The household, with a lot of forward planning, got time off All At The Same Time. We couldn’t plan what to do with it in advance, Brexit and all that, so we were stuck with fitting everyone’s requirements around enforced spontaneity or nothing. After we planned a last jaunt through Europe,  we realised that we’d spend more time lost than actually seeing what we intended. So we went into the holiday shop and asked for something reasonable, leaving tomorrow. Which we got. With extra archaeology and snorkelling (not always at the same time). I’m still bouncing about it.

The irony of this wasn’t lost on us. I should be attending three conferences this year but haven’t. To attend any means planning up to a year in advance, but each is just beyond a Brexit deadline, with the official guidance being that passports, insurance, tickets and anything car related will be immediately invalid the morning after. It’s possible to book and travel tomorrow, but not if planning a fixed date months away. We saw the effect of this on holiday – tourism was 40% down overall as usually people book next year’s holiday when freshly back from this year’s, the demographic was shifting (I would usually be an anomaly) and the newly written signs were in Polish – the growing market.

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Professional hint

Sometimes nature gives you a hint.

This time it said not to return professionally to my former profession.

I put on my work boots and walked across the backgarden to get on with laying a patio.

Here’s what they did – the soles disintegrated:

IMG-20190626-WA0000

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Escape artist

If I were a free-range guinea pig in Cambridge right now I’d be worried:

https://www.bbc.co.uk/news/uk-england-cambridgeshire-48824915

Ours have escaped once each, both through our own stupidity.

He was being fed in an open-topped tub and looked off-colour so we concentrated on her. Looked again, tub was empty except for a mound of snake-poo. He was eventually found wrapped round the warm TV cables, looking happier and moving much faster, and extracted back into the vivarium.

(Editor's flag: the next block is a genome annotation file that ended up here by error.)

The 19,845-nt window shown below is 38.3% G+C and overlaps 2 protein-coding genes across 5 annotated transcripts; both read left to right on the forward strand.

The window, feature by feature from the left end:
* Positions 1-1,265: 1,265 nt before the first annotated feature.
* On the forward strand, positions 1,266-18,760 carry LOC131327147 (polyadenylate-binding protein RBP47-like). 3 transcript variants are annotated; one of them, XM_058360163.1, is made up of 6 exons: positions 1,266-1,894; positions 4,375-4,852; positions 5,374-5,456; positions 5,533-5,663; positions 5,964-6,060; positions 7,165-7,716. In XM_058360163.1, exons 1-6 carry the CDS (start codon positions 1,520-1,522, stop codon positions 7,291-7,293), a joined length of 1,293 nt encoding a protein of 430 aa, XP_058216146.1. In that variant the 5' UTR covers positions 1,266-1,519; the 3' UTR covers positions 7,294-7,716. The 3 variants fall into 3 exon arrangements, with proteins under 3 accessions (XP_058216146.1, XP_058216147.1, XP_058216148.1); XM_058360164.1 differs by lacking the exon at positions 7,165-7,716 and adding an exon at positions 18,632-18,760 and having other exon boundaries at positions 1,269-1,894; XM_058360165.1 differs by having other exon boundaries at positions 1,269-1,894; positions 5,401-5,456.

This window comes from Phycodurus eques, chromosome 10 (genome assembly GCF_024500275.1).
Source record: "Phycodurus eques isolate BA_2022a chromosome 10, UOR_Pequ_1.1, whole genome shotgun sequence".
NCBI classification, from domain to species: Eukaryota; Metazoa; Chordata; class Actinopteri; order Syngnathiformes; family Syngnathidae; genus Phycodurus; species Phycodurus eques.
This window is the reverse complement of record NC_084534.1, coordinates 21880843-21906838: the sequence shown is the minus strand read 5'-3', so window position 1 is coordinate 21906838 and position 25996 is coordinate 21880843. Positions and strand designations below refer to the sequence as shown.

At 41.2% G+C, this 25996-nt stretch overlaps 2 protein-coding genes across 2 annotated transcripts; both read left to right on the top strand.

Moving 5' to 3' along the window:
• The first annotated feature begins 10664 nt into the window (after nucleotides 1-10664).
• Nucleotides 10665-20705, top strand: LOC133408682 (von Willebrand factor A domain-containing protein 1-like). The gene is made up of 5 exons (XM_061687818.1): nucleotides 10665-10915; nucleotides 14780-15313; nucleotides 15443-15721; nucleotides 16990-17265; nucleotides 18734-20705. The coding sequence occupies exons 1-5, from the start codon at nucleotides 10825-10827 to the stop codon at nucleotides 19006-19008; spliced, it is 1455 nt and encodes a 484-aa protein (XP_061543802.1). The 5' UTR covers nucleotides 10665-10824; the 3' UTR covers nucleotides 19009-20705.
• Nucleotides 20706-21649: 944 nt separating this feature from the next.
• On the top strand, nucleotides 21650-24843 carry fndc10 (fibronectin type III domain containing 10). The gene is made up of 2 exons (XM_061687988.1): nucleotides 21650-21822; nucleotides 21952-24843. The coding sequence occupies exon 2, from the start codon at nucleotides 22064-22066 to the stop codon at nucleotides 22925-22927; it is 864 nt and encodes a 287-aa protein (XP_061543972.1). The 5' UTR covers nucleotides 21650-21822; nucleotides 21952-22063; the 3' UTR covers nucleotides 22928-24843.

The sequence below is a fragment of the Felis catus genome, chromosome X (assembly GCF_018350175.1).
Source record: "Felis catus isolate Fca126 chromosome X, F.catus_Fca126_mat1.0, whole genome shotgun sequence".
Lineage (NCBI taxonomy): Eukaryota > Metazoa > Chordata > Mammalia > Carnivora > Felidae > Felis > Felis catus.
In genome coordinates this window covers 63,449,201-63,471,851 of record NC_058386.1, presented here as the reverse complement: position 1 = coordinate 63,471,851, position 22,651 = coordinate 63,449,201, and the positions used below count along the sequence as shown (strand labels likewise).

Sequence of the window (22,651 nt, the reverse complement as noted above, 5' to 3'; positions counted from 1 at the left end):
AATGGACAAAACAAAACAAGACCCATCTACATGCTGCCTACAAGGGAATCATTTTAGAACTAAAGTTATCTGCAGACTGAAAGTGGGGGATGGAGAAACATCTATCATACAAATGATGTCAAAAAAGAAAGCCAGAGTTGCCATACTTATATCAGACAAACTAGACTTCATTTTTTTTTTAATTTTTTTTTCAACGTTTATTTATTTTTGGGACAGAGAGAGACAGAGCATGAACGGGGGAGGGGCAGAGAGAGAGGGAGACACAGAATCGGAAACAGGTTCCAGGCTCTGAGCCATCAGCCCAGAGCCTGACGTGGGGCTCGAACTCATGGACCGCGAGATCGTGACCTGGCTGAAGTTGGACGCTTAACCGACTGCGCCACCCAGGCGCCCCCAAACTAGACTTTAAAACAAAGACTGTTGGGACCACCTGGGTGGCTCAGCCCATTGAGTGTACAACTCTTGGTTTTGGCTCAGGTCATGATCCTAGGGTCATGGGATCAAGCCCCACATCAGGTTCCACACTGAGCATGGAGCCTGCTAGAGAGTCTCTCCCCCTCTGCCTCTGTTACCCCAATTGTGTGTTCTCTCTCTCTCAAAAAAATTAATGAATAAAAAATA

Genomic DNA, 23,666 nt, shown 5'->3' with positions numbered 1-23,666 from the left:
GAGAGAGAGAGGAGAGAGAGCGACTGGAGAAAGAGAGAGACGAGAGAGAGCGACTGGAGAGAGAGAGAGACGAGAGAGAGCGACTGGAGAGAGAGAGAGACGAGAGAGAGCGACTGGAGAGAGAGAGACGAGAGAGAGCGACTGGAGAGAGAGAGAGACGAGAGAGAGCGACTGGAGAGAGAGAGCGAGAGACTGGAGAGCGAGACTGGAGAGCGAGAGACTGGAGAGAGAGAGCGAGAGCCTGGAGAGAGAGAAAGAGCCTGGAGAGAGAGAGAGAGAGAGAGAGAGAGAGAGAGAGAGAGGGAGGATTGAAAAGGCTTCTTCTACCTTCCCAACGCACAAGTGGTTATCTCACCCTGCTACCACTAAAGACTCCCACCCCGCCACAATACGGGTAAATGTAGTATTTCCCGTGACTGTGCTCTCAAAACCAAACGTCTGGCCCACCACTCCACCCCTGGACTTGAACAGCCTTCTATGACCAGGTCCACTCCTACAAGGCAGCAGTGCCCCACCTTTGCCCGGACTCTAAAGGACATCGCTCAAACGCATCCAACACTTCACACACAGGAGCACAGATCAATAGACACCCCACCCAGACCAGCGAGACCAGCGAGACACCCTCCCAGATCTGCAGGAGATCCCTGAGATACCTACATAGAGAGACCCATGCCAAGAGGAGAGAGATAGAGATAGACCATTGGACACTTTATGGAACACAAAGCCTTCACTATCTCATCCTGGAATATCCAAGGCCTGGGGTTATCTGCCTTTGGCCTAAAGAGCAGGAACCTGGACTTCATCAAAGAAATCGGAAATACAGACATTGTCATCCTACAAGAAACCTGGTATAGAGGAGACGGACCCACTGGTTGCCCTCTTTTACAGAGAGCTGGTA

The vivarium sliding doors can be left open a fraction for air. Madam snuck out and hid under the cupboard it rests on. I have a favourite photo of just her head poking out, looking up at someone crouching down to speak to her. Furniture was moved and madam was enticed back with a warm wet flannel in a closed tub.

Snakes can only eat 1.5x the width of their head, so this escaped one is harmless to humans for another few years – I’d be more worried about the snake being harmed. If ours escaped again, he’d curl up and hide which means it would take an age to find him, she’d be anyone’s for a mouse so could go anywhere. The neighbours have met and handled them, so our main concern would be them meeting a poisoned rat or red kite.

My guess would be that the python’s snake-sitter won’t be invited to again…

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Affection

For the first time ever, I have finished one jar and opened a new one. All previous jars have scampered off in the night to new homes whenever I moved house.

So now I am able to show readers from foreign climes who have ever wondered how British people show affection to one another – they gift each other this:20190606_092203 (2):

 

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Fulfilling mandate

Lord Reith stated that the BBC should ‘Educate, inform and entertain’.

So here’s an example showing that it does just that.

(It’s the subtitles!)